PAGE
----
I suppose it could have been worse: the guy could have perished in a car wreck. But this is what happens when corporate philosophy boils down to “Monetize All The Things.”

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Water no longer standing

While the rivers east of here are gradually cresting, it appears that somebody got busy over the weekend and Shop-Vacced away whatever flood waters invaded 42nd and Treadmill: things are high and dry, though my rubber mat is out on the fence drying and one of the brace of dehumidifiers has a broken wheel. There is, of course, a pervasive scent of Stuff That’s Not Supposed To Get Wet. Then again, it could be worse. And I can easily recall several instances when it was.

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Strange search-engine queries (383)

Neither rain nor snow nor dark of night can forestall this Monday-morning feature, in which the weirdest search strings that landed at this site are detected, inspected, neglected, and eventually selected. (EF3 tornado? Maybe.)

“craft blogs” written “by men”:  Does that include craft beer?

transmission only works on hold:  Think of all the poor people whose transmissions don’t work at all. (And if they’re not poor yet, they’re about to be.)

Mazda Protege 5 transmission freezing between neutral and drive:  The Lord must love poor people; He makes so many of them.

dodge stratus sxt wont go faster than 20 mph why:  You can’t fix this on your own. Drive to a mechanic — slowly.

World penis lenth oil or creem by in pakistan with home delivery:  Because you wouldn’t want to be seen buying this in the public marketplace, would you?

large lint baskets:  Even small lint is discouraging, really.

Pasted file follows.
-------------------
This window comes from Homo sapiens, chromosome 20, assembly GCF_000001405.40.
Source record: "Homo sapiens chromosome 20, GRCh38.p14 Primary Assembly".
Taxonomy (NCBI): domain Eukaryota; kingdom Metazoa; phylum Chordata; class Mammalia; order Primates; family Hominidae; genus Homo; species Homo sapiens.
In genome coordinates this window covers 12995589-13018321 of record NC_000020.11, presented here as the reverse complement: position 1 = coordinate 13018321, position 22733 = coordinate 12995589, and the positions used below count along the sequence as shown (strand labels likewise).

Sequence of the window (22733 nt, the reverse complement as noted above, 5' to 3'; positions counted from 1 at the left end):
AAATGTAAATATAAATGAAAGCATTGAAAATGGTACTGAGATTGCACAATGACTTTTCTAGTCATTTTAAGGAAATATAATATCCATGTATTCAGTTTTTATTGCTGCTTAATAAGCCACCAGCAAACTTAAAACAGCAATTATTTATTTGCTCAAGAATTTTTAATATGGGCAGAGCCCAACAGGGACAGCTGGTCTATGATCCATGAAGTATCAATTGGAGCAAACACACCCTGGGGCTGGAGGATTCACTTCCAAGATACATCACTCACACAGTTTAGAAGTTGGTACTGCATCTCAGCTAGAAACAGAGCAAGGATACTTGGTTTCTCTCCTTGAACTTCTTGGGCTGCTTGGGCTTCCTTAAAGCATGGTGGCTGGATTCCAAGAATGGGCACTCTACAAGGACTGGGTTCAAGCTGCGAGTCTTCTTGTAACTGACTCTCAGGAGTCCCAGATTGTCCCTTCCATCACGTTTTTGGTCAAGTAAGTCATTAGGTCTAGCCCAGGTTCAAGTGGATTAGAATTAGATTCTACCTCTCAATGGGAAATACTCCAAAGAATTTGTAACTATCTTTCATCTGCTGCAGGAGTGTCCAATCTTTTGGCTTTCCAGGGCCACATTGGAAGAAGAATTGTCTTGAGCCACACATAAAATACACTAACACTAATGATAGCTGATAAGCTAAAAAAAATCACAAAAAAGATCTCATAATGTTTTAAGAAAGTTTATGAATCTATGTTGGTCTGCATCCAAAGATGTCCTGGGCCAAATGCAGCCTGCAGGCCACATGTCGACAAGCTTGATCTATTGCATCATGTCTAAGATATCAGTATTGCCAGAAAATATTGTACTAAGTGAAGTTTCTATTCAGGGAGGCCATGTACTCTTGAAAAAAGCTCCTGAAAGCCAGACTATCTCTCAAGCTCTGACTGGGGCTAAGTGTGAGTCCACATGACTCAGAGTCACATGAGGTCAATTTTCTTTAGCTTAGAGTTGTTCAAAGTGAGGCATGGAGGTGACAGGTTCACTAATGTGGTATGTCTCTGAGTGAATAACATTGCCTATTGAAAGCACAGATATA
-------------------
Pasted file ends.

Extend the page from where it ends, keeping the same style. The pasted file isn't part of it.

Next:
how do you get the spark plugs out of a 2006 grand marques with 105,000 miles:  Very carefully. And next time don’t wait so long.

galactic graft:  What, has Zaphod Beeblebrox been hiring staffers from Chicago?

very very sexcy smooching lips ass video:  I can’t vouch for the sexiness, but every Sunday morning you can see politicians on TV planting a big wet one on the President’s hiney.

Your reputation for being a wound-tighter-than-a-chronometer neat freak utterly undersells your obsession:  Could you repeat that? I was in the middle of cleaning house.

rap song about welding:  Rollin down the street, smokin tailpipe, needin a brand new muff, weld in (my mind on my Caddy and my Caddy on my mind).

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One hole per pigeon

Robert Stacy McCain retells an old joke:

There is an old joke that all people can be divided into two broad categories, the largest of which is “Arrogant Assholes Who Think All People Can Be Divided Into Two Broad Categories.”

Actually, we’re happy to divide them into as many categories as we can: see, for instance, the Myers-Briggs Type Inventory (sixteen) or classical astrology (twelve). Regarding the latter:

“Hey, baby — let me guess: Scorpio, right?”

You’ve got about an 8% chance of being right on a hustle like that and if she says, “No, I’m a Leo,” your next line is obvious: “Really? But I’m guessing you’ve probably got a Scorpio moon, right?” Given that most people have never done a full chart, she’s got no idea, but if she is into astrology — and back in the ’70s, it was a big thing — she’s going to be intrigued by your pretended insight.

Of course, the whole point of that line is to find out if she’s into astrology, because chicks who are into astrology are easy.

For the record, I have had a full chart done, but being a Sagittarius with a Leo moon, I of course don’t believe a word of it.

Actually, that’s not quite true. Some of the gobbledygook presented is dead-on accurate. But the volume of it is so vast — there are so many angles and signs to be accounted for — that something in there pretty much has to be dead-on accurate. (This works well for our putatively professional prognosticational types, who issue scores and scores of predictions, and you end up remembering the three or four that were indeed spot on, and forget the eighty or ninety that missed by a mile.)

And then there’s that whole Uranus in Cancer thing, which just sounds painful.

Speaking of MBTI, I am, as should surprise no one, INTJ, just like Princess Celestia.

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A wrenching dilemma

Something to contemplate:

Do you think it's too ratchet if I painted a car all pink, very light pink or normal pink? border=0

Well, let’s see. I have a vague idea about “ratchet,” and it’s not the kind in my socket set.

Urban Dictionary for the definition: